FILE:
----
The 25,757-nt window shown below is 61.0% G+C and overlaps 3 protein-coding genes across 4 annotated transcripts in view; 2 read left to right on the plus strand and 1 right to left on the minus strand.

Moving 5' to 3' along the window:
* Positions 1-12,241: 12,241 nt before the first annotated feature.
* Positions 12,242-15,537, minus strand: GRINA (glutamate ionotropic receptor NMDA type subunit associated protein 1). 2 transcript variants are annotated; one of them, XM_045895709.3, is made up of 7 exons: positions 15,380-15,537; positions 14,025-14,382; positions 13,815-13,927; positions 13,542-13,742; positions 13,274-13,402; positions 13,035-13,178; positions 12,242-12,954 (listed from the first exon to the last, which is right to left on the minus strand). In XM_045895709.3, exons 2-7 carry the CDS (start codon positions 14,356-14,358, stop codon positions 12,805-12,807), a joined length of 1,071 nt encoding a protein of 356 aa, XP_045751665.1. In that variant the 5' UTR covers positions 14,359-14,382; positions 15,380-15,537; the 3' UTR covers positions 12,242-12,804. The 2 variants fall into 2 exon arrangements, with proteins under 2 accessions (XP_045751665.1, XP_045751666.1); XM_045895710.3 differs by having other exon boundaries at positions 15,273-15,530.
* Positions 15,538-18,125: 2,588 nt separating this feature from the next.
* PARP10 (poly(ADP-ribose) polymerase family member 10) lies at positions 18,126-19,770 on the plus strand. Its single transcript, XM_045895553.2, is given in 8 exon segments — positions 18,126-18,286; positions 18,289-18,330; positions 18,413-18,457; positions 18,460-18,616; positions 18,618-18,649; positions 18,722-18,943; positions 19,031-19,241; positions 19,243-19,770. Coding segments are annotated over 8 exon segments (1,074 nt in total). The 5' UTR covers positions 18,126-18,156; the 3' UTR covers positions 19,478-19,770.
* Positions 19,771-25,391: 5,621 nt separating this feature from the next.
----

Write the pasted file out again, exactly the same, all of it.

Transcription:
The 25,757-nt window shown below is 61.0% G+C and overlaps 3 protein-coding genes across 4 annotated transcripts in view; 2 read left to right on the plus strand and 1 right to left on the minus strand.

Moving 5' to 3' along the window:
* Positions 1-12,241: 12,241 nt before the first annotated feature.
* Positions 12,242-15,537, minus strand: GRINA (glutamate ionotropic receptor NMDA type subunit associated protein 1). 2 transcript variants are annotated; one of them, XM_045895709.3, is made up of 7 exons: positions 15,380-15,537; positions 14,025-14,382; positions 13,815-13,927; positions 13,542-13,742; positions 13,274-13,402; positions 13,035-13,178; positions 12,242-12,954 (listed from the first exon to the last, which is right to left on the minus strand). In XM_045895709.3, exons 2-7 carry the CDS (start codon positions 14,356-14,358, stop codon positions 12,805-12,807), a joined length of 1,071 nt encoding a protein of 356 aa, XP_045751665.1. In that variant the 5' UTR covers positions 14,359-14,382; positions 15,380-15,537; the 3' UTR covers positions 12,242-12,804. The 2 variants fall into 2 exon arrangements, with proteins under 2 accessions (XP_045751665.1, XP_045751666.1); XM_045895710.3 differs by having other exon boundaries at positions 15,273-15,530.
* Positions 15,538-18,125: 2,588 nt separating this feature from the next.
* PARP10 (poly(ADP-ribose) polymerase family member 10) lies at positions 18,126-19,770 on the plus strand. Its single transcript, XM_045895553.2, is given in 8 exon segments — positions 18,126-18,286; positions 18,289-18,330; positions 18,413-18,457; positions 18,460-18,616; positions 18,618-18,649; positions 18,722-18,943; positions 19,031-19,241; positions 19,243-19,770. Coding segments are annotated over 8 exon segments (1,074 nt in total). The 5' UTR covers positions 18,126-18,156; the 3' UTR covers positions 19,478-19,770.
* Positions 19,771-25,391: 5,621 nt separating this feature from the next.